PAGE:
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    I'd largely concur with @Grhm. It's a phrase I've heard and used occasionally in the UK, more so in my youth (1960's, 70's). The connotation is usually a "telling off" and may in some way be related to pulling someone forcibly to one side by grabbing their ear prior to giving the telling off. I's say it's more typically a one-off event than a "banging on" that the OP was after. – Cheeseminer Mar 12 '14 at 10:34

"To hound" (verb), as in, "he kept hounding me about that project he wanted done"?


I think the English saying that comes close is beating a dead horse.

So you would use this to say:

Mark kept going and going. We already told him we weren't interested but he kept beating a dead horse.

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    Normally, beating a dead horse has the implication that the one-sided discussion is pointless because the situation is already decided (generally on the opposite side of the case being argued.) I don't see that connotation in the idiom in the question. – Beska Mar 11 '14 at 17:04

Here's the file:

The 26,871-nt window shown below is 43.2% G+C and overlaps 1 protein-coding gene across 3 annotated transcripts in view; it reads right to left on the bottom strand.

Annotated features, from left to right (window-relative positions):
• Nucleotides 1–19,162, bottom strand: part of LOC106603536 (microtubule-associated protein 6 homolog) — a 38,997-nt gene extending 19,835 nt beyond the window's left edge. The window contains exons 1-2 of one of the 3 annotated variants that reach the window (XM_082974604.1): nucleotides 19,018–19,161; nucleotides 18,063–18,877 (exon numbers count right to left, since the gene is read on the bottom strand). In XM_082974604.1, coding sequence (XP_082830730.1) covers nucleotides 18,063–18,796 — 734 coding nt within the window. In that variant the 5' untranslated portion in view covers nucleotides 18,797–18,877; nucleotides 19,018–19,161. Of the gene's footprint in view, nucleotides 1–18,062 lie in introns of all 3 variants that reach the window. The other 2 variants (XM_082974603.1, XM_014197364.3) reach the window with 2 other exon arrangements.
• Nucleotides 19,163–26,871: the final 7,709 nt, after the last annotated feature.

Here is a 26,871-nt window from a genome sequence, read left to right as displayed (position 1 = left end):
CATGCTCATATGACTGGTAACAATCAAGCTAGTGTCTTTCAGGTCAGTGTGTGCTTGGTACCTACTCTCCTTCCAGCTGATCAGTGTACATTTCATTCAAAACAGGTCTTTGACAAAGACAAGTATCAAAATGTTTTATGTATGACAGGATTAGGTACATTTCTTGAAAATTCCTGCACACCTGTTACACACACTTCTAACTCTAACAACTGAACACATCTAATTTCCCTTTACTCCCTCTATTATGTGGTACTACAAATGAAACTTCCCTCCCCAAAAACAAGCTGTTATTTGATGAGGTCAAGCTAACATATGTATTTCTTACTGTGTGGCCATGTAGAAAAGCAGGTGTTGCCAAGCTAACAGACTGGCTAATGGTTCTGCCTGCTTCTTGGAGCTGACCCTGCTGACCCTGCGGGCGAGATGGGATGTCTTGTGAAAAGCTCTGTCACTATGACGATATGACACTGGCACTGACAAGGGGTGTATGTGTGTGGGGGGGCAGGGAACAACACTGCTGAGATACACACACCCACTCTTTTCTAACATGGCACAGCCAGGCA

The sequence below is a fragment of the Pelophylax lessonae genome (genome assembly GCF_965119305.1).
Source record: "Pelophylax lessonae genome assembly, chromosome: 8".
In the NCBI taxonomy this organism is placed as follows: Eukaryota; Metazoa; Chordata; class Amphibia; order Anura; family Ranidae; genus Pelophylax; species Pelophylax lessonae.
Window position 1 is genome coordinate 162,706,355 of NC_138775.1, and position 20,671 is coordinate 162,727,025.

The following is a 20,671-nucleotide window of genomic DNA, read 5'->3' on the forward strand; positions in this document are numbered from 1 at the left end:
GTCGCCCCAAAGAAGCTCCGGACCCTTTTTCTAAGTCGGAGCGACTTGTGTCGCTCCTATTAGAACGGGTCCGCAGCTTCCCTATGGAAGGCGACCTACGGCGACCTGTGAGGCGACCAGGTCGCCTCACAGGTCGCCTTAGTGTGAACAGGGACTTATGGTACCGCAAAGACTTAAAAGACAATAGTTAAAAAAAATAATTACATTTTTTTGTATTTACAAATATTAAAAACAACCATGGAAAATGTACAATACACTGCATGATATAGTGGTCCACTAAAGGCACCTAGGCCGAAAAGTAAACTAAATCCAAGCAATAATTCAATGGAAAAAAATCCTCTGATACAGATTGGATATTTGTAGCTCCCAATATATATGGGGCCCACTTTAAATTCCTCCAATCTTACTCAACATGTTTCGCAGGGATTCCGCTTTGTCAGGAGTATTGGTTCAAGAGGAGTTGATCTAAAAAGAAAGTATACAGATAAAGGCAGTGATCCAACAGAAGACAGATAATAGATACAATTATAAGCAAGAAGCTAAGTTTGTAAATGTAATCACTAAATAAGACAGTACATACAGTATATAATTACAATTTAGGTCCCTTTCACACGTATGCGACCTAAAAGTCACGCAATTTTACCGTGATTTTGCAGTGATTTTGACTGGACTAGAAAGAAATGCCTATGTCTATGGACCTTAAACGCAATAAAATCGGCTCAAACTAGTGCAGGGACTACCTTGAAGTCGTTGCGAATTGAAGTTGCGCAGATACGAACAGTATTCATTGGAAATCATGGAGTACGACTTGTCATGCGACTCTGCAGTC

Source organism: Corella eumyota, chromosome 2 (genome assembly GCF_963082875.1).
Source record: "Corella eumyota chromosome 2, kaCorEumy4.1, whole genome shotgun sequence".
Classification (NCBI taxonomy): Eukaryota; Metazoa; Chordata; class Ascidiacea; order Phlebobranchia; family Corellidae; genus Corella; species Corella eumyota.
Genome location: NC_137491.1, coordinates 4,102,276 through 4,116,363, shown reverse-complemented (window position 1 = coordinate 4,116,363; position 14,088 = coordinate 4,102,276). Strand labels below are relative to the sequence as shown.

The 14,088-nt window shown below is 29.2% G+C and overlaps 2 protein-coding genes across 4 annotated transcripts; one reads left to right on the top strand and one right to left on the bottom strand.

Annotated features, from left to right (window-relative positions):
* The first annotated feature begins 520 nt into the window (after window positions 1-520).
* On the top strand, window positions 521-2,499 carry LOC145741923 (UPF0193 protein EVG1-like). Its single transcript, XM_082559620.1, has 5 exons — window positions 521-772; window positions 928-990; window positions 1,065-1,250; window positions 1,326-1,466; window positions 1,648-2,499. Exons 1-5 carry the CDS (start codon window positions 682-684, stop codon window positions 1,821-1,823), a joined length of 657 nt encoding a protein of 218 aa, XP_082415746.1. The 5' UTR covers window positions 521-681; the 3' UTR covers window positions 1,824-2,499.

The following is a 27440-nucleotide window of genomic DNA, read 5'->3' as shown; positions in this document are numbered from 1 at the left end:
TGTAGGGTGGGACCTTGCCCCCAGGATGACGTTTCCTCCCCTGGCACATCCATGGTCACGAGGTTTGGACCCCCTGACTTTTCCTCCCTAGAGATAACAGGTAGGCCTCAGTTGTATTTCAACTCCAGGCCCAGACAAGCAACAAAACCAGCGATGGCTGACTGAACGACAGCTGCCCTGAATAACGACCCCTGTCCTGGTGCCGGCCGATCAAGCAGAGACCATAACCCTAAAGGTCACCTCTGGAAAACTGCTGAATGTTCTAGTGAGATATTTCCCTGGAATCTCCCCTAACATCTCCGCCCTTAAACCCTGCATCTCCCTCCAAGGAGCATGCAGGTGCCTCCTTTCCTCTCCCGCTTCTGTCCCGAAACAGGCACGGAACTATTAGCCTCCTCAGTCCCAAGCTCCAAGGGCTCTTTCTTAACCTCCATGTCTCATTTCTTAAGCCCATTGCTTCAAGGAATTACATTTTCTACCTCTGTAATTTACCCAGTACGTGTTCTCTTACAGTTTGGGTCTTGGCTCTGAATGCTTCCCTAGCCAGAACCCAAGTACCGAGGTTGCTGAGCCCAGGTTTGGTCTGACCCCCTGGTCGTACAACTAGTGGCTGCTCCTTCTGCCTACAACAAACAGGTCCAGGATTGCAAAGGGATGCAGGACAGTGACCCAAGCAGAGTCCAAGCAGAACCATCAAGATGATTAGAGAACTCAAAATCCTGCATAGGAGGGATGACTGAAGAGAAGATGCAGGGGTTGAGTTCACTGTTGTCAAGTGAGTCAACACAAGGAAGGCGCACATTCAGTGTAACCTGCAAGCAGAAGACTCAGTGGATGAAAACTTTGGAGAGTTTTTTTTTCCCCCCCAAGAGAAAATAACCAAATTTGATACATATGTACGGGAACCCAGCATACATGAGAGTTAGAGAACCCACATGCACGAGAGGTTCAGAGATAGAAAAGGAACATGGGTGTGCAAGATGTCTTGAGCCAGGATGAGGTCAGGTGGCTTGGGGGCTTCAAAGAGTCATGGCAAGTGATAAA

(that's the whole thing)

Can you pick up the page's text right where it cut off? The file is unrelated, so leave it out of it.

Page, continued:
• Given your definition @Beska it is right on target. They don't want to hear anymore because they have already decided (for or against). Either way (even for) they don't want to keep hearing the same points - beating a dead horse. If they haven't decided then you are open for discussion. – RyeɃreḁd Mar 11 '14 at 17:32
  • I disagree. The original question doesn't say anything about the situation being resolved in the listener's mind one way or the other or at all. The listener may or may not be decided, and the situation, in particular may be unresolved. This is not the case with "beating a dead horse". – Beska Mar 11 '14 at 17:39
  • @Beska - I use this phrase exactly how the user describes. Sorry if you think different. – RyeɃreḁd Mar 11 '14 at 18:02